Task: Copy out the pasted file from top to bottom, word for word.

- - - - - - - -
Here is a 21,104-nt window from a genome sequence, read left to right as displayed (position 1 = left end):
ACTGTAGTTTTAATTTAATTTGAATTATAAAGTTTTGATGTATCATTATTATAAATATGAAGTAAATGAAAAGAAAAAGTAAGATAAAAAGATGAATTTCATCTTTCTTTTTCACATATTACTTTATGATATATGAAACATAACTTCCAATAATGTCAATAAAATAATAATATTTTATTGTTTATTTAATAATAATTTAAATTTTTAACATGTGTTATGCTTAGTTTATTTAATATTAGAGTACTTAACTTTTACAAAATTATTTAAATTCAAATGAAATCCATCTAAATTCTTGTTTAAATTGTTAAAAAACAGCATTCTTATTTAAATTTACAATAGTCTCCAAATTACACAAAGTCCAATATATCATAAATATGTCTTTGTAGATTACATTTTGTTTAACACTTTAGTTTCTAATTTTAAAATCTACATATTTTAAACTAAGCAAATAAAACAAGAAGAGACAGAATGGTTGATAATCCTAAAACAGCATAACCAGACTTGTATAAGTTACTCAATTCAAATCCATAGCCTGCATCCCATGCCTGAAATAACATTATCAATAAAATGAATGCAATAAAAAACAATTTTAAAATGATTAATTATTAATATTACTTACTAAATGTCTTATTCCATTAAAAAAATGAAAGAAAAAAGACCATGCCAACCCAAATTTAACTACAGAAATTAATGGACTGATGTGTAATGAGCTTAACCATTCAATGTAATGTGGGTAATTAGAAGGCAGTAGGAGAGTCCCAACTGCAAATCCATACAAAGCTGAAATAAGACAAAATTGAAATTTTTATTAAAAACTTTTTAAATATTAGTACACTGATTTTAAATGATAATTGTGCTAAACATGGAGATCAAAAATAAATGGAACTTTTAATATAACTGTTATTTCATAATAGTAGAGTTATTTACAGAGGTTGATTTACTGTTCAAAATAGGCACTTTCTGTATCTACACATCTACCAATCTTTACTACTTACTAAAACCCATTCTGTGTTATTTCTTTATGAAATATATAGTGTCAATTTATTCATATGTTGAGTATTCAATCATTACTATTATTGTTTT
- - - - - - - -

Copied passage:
Here is a 21,104-nt window from a genome sequence, read left to right as displayed (position 1 = left end):
ACTGTAGTTTTAATTTAATTTGAATTATAAAGTTTTGATGTATCATTATTATAAATATGAAGTAAATGAAAAGAAAAAGTAAGATAAAAAGATGAATTTCATCTTTCTTTTTCACATATTACTTTATGATATATGAAACATAACTTCCAATAATGTCAATAAAATAATAATATTTTATTGTTTATTTAATAATAATTTAAATTTTTAACATGTGTTATGCTTAGTTTATTTAATATTAGAGTACTTAACTTTTACAAAATTATTTAAATTCAAATGAAATCCATCTAAATTCTTGTTTAAATTGTTAAAAAACAGCATTCTTATTTAAATTTACAATAGTCTCCAAATTACACAAAGTCCAATATATCATAAATATGTCTTTGTAGATTACATTTTGTTTAACACTTTAGTTTCTAATTTTAAAATCTACATATTTTAAACTAAGCAAATAAAACAAGAAGAGACAGAATGGTTGATAATCCTAAAACAGCATAACCAGACTTGTATAAGTTACTCAATTCAAATCCATAGCCTGCATCCCATGCCTGAAATAACATTATCAATAAAATGAATGCAATAAAAAACAATTTTAAAATGATTAATTATTAATATTACTTACTAAATGTCTTATTCCATTAAAAAAATGAAAGAAAAAAGACCATGCCAACCCAAATTTAACTACAGAAATTAATGGACTGATGTGTAATGAGCTTAACCATTCAATGTAATGTGGGTAATTAGAAGGCAGTAGGAGAGTCCCAACTGCAAATCCATACAAAGCTGAAATAAGACAAAATTGAAATTTTTATTAAAAACTTTTTAAATATTAGTACACTGATTTTAAATGATAATTGTGCTAAACATGGAGATCAAAAATAAATGGAACTTTTAATATAACTGTTATTTCATAATAGTAGAGTTATTTACAGAGGTTGATTTACTGTTCAAAATAGGCACTTTCTGTATCTACACATCTACCAATCTTTACTACTTACTAAAACCCATTCTGTGTTATTTCTTTATGAAATATATAGTGTCAATTTATTCATATGTTGAGTATTCAATCATTACTATTATTGTTTT